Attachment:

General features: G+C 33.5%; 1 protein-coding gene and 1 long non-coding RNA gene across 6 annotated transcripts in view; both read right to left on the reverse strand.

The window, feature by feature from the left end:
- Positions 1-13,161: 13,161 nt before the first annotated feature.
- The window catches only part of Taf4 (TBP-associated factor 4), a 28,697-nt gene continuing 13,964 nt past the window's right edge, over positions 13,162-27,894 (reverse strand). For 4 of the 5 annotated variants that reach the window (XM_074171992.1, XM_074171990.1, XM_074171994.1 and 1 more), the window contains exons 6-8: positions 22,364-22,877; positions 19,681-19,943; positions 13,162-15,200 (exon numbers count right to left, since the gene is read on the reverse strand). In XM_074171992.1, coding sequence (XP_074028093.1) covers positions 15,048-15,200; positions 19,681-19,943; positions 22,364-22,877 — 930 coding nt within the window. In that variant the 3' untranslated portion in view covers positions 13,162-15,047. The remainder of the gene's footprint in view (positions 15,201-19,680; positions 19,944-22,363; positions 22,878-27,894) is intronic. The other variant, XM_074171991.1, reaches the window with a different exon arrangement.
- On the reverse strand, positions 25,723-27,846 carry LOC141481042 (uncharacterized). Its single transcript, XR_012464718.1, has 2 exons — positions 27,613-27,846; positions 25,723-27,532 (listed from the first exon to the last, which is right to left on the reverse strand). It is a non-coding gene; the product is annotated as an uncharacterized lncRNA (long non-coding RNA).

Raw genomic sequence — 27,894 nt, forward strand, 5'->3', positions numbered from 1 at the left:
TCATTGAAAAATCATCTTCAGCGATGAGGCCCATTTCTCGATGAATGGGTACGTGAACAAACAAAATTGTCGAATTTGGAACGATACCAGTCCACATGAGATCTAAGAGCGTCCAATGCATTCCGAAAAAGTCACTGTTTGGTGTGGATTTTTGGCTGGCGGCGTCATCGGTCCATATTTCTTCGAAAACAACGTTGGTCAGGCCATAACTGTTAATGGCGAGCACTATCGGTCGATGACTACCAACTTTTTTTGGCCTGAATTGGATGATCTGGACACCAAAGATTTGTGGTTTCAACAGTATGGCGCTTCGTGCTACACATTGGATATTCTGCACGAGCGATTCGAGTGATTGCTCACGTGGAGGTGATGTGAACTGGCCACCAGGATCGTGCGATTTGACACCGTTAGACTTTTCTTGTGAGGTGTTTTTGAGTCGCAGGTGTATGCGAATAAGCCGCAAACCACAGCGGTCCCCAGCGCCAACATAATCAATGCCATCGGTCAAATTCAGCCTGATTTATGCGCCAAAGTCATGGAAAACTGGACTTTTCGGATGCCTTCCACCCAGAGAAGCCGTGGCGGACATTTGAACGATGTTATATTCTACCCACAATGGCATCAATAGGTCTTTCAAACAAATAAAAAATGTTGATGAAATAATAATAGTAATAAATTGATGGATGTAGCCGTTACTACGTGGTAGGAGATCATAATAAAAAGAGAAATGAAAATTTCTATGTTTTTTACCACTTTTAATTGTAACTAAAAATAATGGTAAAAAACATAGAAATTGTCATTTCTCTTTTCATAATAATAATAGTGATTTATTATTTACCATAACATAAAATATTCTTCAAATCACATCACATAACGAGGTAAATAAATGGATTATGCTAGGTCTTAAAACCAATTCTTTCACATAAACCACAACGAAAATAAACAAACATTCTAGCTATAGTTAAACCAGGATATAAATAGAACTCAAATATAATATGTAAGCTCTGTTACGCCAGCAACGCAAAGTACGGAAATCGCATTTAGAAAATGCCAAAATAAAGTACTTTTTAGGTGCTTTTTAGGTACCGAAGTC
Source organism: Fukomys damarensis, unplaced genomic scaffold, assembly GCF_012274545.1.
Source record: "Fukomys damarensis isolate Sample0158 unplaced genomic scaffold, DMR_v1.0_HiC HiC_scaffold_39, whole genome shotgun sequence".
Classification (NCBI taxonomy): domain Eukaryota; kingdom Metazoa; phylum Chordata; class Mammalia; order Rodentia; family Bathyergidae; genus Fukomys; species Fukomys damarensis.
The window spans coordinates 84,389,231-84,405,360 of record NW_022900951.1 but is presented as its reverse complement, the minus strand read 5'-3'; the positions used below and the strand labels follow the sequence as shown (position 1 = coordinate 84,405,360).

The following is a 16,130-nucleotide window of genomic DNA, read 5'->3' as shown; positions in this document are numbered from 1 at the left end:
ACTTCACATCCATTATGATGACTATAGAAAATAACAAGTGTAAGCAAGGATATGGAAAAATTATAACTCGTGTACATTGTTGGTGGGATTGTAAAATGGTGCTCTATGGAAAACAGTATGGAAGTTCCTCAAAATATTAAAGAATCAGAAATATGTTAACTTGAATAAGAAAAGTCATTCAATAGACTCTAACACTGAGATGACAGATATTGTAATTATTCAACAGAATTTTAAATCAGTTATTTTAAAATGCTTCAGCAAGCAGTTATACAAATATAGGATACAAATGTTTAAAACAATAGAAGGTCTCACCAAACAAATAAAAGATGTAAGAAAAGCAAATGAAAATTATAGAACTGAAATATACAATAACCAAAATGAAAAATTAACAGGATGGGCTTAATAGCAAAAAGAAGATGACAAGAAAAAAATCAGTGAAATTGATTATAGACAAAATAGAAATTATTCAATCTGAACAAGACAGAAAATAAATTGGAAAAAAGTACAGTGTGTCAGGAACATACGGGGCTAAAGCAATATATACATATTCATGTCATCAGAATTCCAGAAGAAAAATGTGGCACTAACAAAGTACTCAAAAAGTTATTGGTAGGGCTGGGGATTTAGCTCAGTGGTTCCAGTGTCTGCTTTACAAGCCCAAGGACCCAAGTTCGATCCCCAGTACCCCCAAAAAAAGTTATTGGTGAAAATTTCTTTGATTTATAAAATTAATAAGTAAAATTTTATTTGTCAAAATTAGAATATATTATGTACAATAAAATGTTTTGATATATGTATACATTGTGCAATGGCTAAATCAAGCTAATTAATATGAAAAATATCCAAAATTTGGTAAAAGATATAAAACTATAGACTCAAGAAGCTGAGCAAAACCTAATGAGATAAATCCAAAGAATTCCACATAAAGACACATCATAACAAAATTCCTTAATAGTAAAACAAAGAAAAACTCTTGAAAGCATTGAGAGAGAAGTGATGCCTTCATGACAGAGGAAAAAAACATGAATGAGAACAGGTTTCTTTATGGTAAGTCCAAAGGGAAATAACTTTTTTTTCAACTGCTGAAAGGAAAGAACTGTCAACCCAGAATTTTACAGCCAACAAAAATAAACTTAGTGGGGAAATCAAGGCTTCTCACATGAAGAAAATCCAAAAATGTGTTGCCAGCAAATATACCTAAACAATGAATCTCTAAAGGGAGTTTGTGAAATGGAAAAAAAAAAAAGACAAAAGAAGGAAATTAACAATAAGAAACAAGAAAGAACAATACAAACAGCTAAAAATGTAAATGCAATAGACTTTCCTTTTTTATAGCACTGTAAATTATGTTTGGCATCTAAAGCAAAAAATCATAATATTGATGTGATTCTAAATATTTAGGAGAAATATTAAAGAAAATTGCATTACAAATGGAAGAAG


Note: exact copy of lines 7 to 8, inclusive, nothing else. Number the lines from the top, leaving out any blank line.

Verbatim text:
TCATTGAAAAATCATCTTCAGCGATGAGGCCCATTTCTCGATGAATGGGTACGTGAACAAACAAAATTGTCGAATTTGGAACGATACCAGTCCACATGAGATCTAAGAGCGTCCAATGCATTCCGAAAAAGTCACTGTTTGGTGTGGATTTTTGGCTGGCGGCGTCATCGGTCCATATTTCTTCGAAAACAACGTTGGTCAGGCCATAACTGTTAATGGCGAGCACTATCGGTCGATGACTACCAACTTTTTTTGGCCTGAATTGGATGATCTGGACACCAAAGATTTGTGGTTTCAACAGTATGGCGCTTCGTGCTACACATTGGATATTCTGCACGAGCGATTCGAGTGATTGCTCACGTGGAGGTGATGTGAACTGGCCACCAGGATCGTGCGATTTGACACCGTTAGACTTTTCTTGTGAGGTGTTTTTGAGTCGCAGGTGTATGCGAATAAGCCGCAAACCACAGCGGTCCCCAGCGCCAACATAATCAATGCCATCGGTCAAATTCAGCCTGATTTATGCGCCAAAGTCATGGAAAACTGGACTTTTCGGATGCCTTCCACCCAGAGAAGCCGTGGCGGACATTTGAACGATGTTATATTCTACCCACAATGGCATCAATAGGTCTTTCAAACAAATAAAAAATGTTGATGAAATAATAATAGTAATAAATTGATGGATGTAGCCGTTACTACGTGGTAGGAGATCATAATAAAAAGAGAAATGAAAATTTCTATGTTTTTTACCACTTTTAATTGTAACTAAAAATAATGGTAAAAAACATAGAAATTGTCATTTCTCTTTTCATAATAATAATAGTGATTTATTATTTACCATAACATAAAATATTCTTCAAATCACATCACATAACGAGGTAAATAAATGGATTATGCTAGGTCTTAAAACCAATTCTTTCACATAAACCACAACGAAAATAAACAAACATTCTAGCTATAGTTAAACCAGGATATAAATAGAACTCAAATATAATATGTAAGCTCTGTTACGCCAGCAACGCAAAGTACGGAAATCGCATTTAGAAAATGCCAAAATAAAGTACTTTTTAGGTGCTTTTTAGGTACCGAAGTC
Source organism: Fukomys damarensis, unplaced genomic scaffold, assembly GCF_012274545.1.